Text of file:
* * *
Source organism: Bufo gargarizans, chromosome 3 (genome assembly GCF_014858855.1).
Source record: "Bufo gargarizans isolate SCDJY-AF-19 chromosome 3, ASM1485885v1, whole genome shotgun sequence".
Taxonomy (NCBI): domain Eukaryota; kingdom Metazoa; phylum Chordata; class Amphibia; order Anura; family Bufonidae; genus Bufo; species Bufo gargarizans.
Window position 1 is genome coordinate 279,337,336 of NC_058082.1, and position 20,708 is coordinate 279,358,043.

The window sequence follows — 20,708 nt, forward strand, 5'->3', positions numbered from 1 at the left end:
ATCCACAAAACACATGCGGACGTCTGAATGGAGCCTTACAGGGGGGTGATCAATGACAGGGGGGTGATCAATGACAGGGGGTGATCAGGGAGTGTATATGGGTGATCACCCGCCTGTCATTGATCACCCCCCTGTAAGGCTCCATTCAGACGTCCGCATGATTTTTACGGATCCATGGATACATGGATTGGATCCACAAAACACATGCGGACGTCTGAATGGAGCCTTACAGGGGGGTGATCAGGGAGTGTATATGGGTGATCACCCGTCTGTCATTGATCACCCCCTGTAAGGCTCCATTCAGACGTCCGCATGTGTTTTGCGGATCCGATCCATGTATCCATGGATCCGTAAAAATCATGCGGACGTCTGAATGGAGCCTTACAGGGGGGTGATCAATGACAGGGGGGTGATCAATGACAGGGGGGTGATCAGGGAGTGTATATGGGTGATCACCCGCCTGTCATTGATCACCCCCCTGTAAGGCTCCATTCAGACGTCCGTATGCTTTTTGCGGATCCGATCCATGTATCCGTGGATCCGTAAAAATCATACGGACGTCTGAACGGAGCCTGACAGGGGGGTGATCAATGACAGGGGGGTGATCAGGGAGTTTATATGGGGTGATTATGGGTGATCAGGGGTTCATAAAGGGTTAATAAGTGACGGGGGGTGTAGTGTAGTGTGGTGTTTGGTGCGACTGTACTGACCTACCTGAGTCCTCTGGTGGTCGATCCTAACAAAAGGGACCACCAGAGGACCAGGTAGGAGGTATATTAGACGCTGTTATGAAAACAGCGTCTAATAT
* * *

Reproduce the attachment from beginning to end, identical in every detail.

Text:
Source organism: Bufo gargarizans, chromosome 3 (genome assembly GCF_014858855.1).
Source record: "Bufo gargarizans isolate SCDJY-AF-19 chromosome 3, ASM1485885v1, whole genome shotgun sequence".
Taxonomy (NCBI): domain Eukaryota; kingdom Metazoa; phylum Chordata; class Amphibia; order Anura; family Bufonidae; genus Bufo; species Bufo gargarizans.
Window position 1 is genome coordinate 279,337,336 of NC_058082.1, and position 20,708 is coordinate 279,358,043.

The window sequence follows — 20,708 nt, forward strand, 5'->3', positions numbered from 1 at the left end:
ATCCACAAAACACATGCGGACGTCTGAATGGAGCCTTACAGGGGGGTGATCAATGACAGGGGGGTGATCAATGACAGGGGGTGATCAGGGAGTGTATATGGGTGATCACCCGCCTGTCATTGATCACCCCCCTGTAAGGCTCCATTCAGACGTCCGCATGATTTTTACGGATCCATGGATACATGGATTGGATCCACAAAACACATGCGGACGTCTGAATGGAGCCTTACAGGGGGGTGATCAGGGAGTGTATATGGGTGATCACCCGTCTGTCATTGATCACCCCCTGTAAGGCTCCATTCAGACGTCCGCATGTGTTTTGCGGATCCGATCCATGTATCCATGGATCCGTAAAAATCATGCGGACGTCTGAATGGAGCCTTACAGGGGGGTGATCAATGACAGGGGGGTGATCAATGACAGGGGGGTGATCAGGGAGTGTATATGGGTGATCACCCGCCTGTCATTGATCACCCCCCTGTAAGGCTCCATTCAGACGTCCGTATGCTTTTTGCGGATCCGATCCATGTATCCGTGGATCCGTAAAAATCATACGGACGTCTGAACGGAGCCTGACAGGGGGGTGATCAATGACAGGGGGGTGATCAGGGAGTTTATATGGGGTGATTATGGGTGATCAGGGGTTCATAAAGGGTTAATAAGTGACGGGGGGTGTAGTGTAGTGTGGTGTTTGGTGCGACTGTACTGACCTACCTGAGTCCTCTGGTGGTCGATCCTAACAAAAGGGACCACCAGAGGACCAGGTAGGAGGTATATTAGACGCTGTTATGAAAACAGCGTCTAATAT